Contributor's comments: I grew up with dink or double dink in South Western Australia, and later lived in South Australia and heard 'donkey' for riding on the bar of a bike.

Contributor's comments: I was surprised to hear a Dutch friend of mine turn around to me one day in Amsterdam and ask me if I wanted a 'dink'; apparently it is quite commonly known as part of the Australian vernacular.

Contributor's comments: When I was a kid we used the term 'dinky ride'.

Contributor's comments: I think that the usage area for the word 'dink' i.e. to double on a bicycle is more extensive than that noted. This word was used in that capacity in my hometown of Emerald (Qld) right throughout the 80's and 90's (and I assume today). The same applies to 'treadly' and 'deadly treadly' in place of bicycle.

Contributor's comments: The word dink is no longer in use with the rules & laws re bikes. It was often used when I was a child in the Southern Riverina.

Contributor's comments: 'Dink' was also used throughout the Albury region of NSW.

Contributor's comments: 'Dink' is never used in S.E. QLD and no-one knows what I'm talking about when I say 'double' here in Melbourne. It's interesting that some places use or have used "double-dink" while others use strictly one or the other.

Contributor's comments: [Sydney informant] My interpretation of "dink" was on a boy's bike to have someone sitting on the bar in front of the rider. I guess when girl's bikes were invented to "dink" was to carry someone on the supposed carrier frame behind the rider.

Contributor's comments: I heard the word dink, used in Ireland to describe someone going for a ride on a pushbike. It was not used to describe the doubling of someone.

Contributor's comments: While I was at high school in Canberra as recently as two years ago, the term 'dink' was used instead of 'donk'.



Contributor's comments: Also means carrying someone on the bar of a male bike, in FRONT of the rider [Canberra, mid-60's]: "Give me a dink?"

Contributor's comments: Growing up in eastern Perth WA in the 70s, having a second rider on a bicycle was always a 'dink' or a 'dinky'. I never heard the (I assume) Eastern States variation 'double-dink' or just plain 'double' until I moved to NSW in the 1980s.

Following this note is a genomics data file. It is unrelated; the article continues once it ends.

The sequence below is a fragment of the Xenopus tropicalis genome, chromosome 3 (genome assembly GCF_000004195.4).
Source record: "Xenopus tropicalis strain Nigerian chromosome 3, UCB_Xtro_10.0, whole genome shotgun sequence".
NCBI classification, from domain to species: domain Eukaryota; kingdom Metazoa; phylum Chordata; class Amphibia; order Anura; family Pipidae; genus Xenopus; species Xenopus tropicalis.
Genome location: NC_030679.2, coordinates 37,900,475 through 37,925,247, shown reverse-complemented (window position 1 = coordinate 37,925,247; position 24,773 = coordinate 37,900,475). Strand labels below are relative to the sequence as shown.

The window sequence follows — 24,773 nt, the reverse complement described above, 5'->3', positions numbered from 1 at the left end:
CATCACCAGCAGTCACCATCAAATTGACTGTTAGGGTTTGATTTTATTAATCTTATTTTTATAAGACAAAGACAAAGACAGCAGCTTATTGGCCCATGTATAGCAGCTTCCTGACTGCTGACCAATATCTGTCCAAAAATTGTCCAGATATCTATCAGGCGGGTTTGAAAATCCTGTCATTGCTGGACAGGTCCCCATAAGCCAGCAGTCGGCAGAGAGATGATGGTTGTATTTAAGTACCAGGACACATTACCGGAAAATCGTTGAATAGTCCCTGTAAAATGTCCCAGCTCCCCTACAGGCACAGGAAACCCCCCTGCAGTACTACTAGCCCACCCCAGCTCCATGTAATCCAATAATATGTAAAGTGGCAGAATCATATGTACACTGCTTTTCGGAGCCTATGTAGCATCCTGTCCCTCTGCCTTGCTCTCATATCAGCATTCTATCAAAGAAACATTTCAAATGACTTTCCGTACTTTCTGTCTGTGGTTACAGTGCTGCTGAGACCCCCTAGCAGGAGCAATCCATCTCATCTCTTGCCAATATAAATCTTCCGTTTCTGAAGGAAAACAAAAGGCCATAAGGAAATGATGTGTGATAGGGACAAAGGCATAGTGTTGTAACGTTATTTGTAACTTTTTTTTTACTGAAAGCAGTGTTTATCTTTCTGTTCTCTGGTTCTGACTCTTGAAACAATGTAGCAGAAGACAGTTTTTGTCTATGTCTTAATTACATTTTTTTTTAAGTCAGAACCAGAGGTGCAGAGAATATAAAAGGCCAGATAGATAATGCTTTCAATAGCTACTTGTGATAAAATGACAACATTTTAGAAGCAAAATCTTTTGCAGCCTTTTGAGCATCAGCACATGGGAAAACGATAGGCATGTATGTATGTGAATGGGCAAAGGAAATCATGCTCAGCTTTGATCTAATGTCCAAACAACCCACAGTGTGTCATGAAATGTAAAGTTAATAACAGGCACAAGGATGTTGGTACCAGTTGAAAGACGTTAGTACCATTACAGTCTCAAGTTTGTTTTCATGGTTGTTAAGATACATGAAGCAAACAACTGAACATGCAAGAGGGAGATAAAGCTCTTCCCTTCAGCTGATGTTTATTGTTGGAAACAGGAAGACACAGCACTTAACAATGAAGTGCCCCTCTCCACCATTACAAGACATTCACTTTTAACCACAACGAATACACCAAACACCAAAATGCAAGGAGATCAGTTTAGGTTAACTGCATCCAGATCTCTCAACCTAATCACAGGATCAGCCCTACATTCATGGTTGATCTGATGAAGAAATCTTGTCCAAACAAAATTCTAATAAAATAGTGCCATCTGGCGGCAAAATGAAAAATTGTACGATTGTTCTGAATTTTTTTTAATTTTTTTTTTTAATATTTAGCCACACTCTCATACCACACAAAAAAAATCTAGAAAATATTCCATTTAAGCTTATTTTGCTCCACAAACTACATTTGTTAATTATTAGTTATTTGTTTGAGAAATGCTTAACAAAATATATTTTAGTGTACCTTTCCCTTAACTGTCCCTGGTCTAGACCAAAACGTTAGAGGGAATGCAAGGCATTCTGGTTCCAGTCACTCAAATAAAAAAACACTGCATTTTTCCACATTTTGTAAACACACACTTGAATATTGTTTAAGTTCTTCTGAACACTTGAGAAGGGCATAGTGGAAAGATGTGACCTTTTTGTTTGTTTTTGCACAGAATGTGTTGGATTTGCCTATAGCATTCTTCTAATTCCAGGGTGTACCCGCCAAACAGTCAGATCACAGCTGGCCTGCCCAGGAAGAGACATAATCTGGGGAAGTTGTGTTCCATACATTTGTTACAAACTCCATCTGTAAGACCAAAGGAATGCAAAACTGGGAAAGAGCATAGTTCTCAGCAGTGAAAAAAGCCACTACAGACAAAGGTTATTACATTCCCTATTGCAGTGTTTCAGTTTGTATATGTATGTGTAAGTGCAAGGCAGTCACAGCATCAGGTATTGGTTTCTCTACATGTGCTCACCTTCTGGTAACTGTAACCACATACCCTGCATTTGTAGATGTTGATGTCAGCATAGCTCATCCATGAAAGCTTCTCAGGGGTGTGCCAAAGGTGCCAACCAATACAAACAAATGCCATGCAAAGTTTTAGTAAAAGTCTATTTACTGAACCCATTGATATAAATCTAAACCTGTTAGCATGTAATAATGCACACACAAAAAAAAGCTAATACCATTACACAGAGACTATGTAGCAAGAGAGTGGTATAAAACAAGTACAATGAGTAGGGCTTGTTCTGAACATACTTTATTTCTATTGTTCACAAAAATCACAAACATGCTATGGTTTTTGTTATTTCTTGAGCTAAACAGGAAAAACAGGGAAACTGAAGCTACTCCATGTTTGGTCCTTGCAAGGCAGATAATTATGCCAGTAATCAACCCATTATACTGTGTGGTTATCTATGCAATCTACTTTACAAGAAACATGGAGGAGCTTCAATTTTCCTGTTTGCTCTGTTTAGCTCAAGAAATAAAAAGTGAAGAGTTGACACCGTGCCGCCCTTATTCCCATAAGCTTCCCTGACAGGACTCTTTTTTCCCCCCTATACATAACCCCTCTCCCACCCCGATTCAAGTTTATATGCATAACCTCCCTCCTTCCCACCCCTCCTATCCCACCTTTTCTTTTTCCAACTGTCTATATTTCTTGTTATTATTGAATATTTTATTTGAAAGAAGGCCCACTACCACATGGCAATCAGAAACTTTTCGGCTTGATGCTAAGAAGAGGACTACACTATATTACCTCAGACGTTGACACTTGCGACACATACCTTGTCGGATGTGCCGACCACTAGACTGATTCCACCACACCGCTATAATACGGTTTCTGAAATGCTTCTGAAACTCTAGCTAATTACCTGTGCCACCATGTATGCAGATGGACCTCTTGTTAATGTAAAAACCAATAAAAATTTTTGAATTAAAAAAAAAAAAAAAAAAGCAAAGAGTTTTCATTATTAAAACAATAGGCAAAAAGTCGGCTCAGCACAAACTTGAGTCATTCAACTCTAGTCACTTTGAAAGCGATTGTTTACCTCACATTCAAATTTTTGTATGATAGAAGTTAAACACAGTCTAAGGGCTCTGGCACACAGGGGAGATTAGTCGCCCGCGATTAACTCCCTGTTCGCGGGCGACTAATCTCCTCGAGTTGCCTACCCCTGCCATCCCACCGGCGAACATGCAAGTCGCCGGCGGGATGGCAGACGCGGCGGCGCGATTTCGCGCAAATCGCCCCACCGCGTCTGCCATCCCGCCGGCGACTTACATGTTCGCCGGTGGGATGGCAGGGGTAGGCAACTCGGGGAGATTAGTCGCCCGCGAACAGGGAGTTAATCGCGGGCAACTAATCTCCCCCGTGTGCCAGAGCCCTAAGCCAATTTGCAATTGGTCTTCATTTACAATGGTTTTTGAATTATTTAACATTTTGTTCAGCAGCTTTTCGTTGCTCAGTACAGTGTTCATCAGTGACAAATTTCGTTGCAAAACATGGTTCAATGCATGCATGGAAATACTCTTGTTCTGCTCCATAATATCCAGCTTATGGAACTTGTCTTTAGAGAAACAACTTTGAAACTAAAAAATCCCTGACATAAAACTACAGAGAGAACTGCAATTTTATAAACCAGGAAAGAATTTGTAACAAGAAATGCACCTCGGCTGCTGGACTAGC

Contributor's comments: 'To dink' was to ride double on a push bike.

Contributor's comments: We used dink to mean hitching a ride on the back or on the handlebars of a bike when we lived in central Victoria during WW2.

Contributor's comments: I developed a sore bottom as a child in Kalgoorlie, WA by dinking or double dinking on my dad's pushbike.

Contributor's comments: Another from Canberra (in the '50s). Where so many adult cyclists were Dutch, I thought the word "dink" might be, so was interested to hear comment from Amsterdam. As a girl, I thought of dinking as the dinker standing on the pedals and the dinkee occupying the seat. The handlebar or cross-bar situation I thought would apply rather in an adult/child situation, rather than among equals. I'm not sure whether we called that dinking.

Contributor's comments: I grew up in Bourke in 1950's & 60's. 'Double' was the word we usually used and 'dink' was less common but also used for the same meaning. 'Double-dink' is an expression that I associate with the arrival of American cotton farmers in the mid 60's.

Contributor's comments: In Tassie in the 50's and 60's, to "double-dink" or "dink" meant exactly the same thing -- to give or get a ride on someone else's pushbike, usually on the carrier if a boy, or on the bar if a girl!

Contributor's comments: 'Dink' was used in the Bowen (Qld) district when I was growing up there to refer to marbles. It was used in the following context. 'Want a game of dinks?" or "Have you got any dinks on you for a game?"

Contributor's comments: The note on the web site for "dink" says that "the regional meaning of 'dink' is 'to ride your bike with someone else on the back'". In the 1950s when I was a secondary school student attending the local high school in Innisfail in North Queensland it was common, though severely frowned upon by teachers, to "dink" other students on a bike. In practice, this simply meant that the passenger got off just before the school. The accepted meaning of the term, though, was to have the passenger sit in front of the rider (not on the back -- in any case most of the bikes didn't have anything at the back that you could sit on) and the sitting crossways on the top bar of the bike frame, between the arms of the rider stretched out to the handlebars. An experienced rider could pick up an experienced passenger without stopping. The passenger would run alongside the bike while the rider slowed down, steering one-handed. The passenger would jump up and land his backside on the bar, and, with only a little bit of a wobble of the bike, the pair would continue together down the road.

Contributor's comments: In suburban Melbourne in the 70s, 80s and even as young adults in the 90s, we only ever used 'dink' friends on our bikes. Coming to Armidale and Tamworth in northern NSW, I was shocked when no-one understood the term. Apparantly here we 'double'.